Foreign Relations & International Law

The Trump Administration Reaps What the Obama Administration Sowed in the Iran Deal

Jack Goldsmith
Wednesday, May 9, 2018, 9:29 AM

The Obama administration made the Iran deal in a way it knew was easy for its successor to break.

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The particular manner in which President Obama crafted the Iran deal paved the way for President Trump to withdraw from it.  Obama made the deal on his own presidential authority, in the face of significant domestic opposition, without seeking or receiving approval from the Senate or the Congress.  He was able to do this, and to skirt constitutional requirements for senatorial or congressional consent, because he made the deal as a political commitment rather than a binding legal obligation. As Curt Bradley and I recently explained, a political commitment “imposes no obligation under international law,” a nation “incurs no state responsibility for its violation,” and thus “a successor President is not bound by a previous President’s political commitment under either domestic or international law and can thus legally disregard it at will.”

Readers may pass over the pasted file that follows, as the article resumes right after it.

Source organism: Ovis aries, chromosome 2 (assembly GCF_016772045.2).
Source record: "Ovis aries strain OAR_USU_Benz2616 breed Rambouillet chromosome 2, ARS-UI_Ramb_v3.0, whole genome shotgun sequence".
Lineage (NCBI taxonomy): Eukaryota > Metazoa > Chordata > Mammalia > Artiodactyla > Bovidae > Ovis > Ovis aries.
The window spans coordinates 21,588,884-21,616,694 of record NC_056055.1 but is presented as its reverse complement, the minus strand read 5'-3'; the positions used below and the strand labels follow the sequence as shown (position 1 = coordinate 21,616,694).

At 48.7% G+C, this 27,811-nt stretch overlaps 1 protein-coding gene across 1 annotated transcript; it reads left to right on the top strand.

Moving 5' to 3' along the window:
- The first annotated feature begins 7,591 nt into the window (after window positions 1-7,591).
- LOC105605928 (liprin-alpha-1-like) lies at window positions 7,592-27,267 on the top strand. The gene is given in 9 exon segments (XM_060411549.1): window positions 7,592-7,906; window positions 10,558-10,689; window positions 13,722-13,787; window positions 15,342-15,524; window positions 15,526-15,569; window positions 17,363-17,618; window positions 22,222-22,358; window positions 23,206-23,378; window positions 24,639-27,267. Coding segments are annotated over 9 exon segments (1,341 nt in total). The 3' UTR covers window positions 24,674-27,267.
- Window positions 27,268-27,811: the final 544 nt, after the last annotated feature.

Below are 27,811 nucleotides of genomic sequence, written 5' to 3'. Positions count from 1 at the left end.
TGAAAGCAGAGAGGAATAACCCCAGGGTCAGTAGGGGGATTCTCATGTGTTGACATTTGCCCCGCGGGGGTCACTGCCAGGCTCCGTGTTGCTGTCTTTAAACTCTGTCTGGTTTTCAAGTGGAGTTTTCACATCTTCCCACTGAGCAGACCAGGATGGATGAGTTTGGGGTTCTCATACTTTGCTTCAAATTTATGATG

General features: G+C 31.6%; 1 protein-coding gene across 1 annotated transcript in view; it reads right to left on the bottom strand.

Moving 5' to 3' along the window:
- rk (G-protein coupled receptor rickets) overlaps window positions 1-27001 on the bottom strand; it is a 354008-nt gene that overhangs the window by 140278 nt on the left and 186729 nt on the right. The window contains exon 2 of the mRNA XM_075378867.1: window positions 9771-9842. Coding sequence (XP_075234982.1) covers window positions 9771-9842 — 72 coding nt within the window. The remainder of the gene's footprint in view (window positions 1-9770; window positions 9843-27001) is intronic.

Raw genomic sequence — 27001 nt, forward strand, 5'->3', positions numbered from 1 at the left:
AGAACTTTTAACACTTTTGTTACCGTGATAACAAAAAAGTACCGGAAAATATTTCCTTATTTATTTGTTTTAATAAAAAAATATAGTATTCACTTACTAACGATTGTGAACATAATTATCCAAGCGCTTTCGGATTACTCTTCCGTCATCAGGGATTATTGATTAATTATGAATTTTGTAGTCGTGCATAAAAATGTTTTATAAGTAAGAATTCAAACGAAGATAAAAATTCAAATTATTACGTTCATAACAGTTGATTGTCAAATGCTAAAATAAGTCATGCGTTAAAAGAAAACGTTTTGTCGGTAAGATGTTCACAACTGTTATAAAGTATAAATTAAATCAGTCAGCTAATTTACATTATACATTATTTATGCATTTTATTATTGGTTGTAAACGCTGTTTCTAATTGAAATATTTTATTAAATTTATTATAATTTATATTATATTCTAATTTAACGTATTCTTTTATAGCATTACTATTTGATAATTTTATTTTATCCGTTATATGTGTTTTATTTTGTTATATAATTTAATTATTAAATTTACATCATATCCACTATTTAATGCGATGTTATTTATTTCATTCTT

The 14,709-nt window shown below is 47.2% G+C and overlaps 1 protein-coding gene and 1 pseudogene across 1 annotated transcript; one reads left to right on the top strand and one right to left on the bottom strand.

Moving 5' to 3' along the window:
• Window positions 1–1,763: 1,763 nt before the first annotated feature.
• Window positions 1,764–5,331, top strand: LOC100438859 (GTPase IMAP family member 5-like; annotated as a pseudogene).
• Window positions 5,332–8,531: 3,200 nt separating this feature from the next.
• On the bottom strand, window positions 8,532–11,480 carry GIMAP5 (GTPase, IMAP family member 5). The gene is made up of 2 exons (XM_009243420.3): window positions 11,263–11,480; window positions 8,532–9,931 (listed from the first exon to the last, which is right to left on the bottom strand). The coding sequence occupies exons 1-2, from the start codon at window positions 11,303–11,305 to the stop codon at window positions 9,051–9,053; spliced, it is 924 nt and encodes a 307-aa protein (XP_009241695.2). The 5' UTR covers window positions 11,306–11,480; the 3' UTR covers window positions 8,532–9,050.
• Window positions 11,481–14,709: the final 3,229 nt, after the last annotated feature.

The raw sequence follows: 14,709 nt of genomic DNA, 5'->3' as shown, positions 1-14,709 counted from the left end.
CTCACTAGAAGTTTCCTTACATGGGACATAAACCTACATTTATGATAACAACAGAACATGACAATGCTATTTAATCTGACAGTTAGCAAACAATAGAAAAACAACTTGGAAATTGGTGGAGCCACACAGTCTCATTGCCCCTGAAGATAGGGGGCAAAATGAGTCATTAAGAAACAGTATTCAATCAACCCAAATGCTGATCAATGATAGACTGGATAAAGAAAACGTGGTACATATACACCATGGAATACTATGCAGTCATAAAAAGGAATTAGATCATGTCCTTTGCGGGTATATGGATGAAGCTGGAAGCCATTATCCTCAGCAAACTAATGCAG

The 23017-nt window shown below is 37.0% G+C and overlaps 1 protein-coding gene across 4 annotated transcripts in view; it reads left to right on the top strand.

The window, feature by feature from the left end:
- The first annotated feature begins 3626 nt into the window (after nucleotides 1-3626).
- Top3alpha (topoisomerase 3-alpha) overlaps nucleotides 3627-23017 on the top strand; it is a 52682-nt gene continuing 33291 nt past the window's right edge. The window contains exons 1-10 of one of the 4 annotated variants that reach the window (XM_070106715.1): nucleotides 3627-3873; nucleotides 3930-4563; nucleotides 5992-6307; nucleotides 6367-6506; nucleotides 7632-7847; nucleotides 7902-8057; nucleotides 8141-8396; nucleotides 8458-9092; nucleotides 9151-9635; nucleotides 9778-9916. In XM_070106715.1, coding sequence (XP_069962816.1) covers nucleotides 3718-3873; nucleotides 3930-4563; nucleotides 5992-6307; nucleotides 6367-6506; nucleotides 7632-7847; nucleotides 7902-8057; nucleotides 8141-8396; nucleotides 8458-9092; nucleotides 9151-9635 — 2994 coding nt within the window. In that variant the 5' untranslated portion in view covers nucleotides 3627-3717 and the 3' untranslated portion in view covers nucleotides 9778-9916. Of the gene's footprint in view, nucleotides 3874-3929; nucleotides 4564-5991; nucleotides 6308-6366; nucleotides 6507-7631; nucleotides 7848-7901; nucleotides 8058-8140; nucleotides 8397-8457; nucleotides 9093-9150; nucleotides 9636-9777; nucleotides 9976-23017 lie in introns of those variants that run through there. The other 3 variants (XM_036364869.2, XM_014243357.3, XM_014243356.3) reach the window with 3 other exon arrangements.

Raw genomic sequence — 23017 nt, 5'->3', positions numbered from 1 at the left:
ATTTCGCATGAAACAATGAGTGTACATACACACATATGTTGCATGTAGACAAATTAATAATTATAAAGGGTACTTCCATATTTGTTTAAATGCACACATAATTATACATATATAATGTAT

Presidents have the clear authority to make non-binding political commitments.  That is why I defended the legality of the Iran deal (as opposed to its wisdom) at the time.  But whenever a president makes an agreement as a political commitment rather than as a binding agreement under international law, he is making a tradeoff.  On the one hand, the president can avoid the need for approval from the Senate or Congress and make the international deal despite domestic opposition.  On the other hand, a political commitment has no binding force under international or domestic law—and there is thus a danger that it will not be honored by a subsequent president.  As I wrote three years ago, Obama’s approach to the Iran deal made it “easier to make (because the President can clearly do it on his own) and easier to break (because there is no domestic or international legal obstacle to breaking it).”